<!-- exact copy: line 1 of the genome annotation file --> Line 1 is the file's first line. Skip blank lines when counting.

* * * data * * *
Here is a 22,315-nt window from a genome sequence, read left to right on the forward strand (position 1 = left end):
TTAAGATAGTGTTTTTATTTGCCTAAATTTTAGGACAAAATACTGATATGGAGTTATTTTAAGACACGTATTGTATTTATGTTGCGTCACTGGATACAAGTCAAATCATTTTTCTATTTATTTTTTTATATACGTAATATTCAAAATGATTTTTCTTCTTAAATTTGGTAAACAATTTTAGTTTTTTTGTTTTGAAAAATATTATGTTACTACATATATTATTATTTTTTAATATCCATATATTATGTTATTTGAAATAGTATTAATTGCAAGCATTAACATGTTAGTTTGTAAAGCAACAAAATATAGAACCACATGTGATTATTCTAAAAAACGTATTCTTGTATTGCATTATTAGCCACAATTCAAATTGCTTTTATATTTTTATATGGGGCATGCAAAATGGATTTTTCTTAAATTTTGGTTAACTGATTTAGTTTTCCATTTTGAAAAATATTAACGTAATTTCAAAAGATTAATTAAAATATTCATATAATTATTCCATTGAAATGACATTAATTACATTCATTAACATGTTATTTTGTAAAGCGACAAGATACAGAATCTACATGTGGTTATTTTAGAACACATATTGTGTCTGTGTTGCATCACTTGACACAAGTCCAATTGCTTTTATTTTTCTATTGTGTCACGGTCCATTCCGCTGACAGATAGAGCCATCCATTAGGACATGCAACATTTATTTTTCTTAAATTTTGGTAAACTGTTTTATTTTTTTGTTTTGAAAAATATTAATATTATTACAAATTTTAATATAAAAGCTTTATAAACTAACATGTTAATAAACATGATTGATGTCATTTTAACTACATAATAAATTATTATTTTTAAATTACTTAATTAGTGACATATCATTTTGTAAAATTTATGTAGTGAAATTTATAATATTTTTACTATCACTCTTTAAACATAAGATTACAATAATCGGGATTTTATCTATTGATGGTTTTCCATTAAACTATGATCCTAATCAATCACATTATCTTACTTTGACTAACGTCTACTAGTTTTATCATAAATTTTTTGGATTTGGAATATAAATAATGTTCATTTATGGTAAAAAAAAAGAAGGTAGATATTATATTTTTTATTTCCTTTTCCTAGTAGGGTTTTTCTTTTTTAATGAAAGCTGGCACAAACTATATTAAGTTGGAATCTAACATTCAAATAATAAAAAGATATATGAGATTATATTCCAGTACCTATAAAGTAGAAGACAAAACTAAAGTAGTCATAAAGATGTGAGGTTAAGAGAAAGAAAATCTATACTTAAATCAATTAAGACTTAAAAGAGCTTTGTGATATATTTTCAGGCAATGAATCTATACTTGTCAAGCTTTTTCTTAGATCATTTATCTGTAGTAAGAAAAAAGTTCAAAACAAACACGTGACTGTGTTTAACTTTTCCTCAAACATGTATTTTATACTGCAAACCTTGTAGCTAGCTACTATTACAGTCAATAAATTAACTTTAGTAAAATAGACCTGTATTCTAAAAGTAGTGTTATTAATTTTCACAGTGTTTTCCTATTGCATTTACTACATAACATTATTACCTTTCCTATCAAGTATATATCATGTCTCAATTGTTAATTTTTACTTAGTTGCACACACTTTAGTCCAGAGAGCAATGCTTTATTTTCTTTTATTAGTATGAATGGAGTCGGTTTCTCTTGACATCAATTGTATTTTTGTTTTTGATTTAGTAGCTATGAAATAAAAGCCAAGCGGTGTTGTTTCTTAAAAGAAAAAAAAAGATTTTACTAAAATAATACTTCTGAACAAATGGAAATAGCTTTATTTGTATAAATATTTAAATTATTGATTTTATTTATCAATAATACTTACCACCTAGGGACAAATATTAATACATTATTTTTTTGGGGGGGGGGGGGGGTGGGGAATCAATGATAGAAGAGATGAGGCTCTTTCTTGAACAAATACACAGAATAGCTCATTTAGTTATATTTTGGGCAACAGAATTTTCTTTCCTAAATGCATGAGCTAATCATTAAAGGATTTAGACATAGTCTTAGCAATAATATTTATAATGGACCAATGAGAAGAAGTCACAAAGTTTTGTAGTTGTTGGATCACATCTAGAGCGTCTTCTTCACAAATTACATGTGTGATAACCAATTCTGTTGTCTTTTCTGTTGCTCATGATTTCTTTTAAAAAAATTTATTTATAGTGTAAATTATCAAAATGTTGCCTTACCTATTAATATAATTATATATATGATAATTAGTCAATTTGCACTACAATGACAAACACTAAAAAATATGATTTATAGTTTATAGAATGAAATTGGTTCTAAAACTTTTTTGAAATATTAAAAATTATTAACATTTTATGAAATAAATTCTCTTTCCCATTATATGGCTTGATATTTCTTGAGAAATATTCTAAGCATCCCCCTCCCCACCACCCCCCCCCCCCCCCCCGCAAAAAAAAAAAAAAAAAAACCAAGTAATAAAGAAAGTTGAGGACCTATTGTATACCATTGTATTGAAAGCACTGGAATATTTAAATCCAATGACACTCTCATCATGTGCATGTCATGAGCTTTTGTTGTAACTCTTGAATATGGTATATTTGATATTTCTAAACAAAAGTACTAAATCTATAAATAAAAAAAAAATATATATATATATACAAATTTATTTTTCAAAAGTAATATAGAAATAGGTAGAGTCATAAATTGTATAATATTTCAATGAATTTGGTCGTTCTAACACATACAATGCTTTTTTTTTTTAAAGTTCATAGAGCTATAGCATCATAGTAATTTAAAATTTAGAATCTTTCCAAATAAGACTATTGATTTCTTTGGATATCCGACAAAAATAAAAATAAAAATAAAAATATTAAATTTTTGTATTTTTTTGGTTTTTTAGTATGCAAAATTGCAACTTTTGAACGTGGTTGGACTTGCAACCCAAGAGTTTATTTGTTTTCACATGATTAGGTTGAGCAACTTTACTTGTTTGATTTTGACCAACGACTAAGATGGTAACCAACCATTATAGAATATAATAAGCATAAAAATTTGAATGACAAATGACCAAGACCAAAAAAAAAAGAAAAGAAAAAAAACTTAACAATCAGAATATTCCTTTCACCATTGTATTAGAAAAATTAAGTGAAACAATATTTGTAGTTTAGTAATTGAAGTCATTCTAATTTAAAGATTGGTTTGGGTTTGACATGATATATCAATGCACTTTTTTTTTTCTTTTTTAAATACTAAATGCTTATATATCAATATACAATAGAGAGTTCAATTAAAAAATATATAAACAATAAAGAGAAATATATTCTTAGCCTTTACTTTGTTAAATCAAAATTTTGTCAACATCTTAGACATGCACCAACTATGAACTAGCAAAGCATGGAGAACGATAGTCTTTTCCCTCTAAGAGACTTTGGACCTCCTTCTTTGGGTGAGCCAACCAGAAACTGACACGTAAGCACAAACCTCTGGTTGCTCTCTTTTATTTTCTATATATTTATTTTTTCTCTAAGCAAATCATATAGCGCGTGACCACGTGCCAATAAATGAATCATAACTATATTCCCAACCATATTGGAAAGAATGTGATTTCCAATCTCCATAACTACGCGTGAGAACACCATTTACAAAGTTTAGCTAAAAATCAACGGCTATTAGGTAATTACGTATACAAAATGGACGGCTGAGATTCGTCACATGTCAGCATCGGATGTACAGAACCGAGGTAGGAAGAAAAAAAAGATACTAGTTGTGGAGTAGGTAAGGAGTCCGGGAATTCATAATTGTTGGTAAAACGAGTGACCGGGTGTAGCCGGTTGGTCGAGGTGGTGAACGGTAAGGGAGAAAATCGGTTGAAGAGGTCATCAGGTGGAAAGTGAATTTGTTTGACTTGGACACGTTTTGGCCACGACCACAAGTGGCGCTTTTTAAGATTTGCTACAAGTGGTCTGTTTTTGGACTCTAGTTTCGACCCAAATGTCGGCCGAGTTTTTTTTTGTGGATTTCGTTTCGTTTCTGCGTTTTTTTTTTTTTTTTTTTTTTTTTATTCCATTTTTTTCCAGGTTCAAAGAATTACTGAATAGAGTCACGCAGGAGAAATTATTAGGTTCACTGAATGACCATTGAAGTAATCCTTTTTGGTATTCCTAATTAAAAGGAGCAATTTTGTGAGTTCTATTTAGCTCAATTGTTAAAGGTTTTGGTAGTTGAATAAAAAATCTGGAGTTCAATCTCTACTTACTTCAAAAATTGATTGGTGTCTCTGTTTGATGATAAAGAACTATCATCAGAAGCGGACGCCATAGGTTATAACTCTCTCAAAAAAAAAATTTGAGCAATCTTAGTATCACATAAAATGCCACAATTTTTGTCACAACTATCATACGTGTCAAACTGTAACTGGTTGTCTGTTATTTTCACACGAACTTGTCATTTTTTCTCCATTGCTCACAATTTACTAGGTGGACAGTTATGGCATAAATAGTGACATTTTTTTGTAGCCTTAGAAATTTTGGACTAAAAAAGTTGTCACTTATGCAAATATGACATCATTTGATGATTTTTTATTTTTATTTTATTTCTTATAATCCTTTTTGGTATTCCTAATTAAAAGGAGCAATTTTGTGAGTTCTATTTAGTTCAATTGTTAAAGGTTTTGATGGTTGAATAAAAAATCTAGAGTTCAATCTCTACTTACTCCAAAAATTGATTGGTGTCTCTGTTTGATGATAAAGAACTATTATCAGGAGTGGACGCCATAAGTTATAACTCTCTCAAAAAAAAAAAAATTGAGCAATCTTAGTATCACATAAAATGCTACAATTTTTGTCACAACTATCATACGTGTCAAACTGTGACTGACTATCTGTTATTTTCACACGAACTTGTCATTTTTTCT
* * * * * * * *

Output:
Here is a 22,315-nt window from a genome sequence, read left to right on the forward strand (position 1 = left end):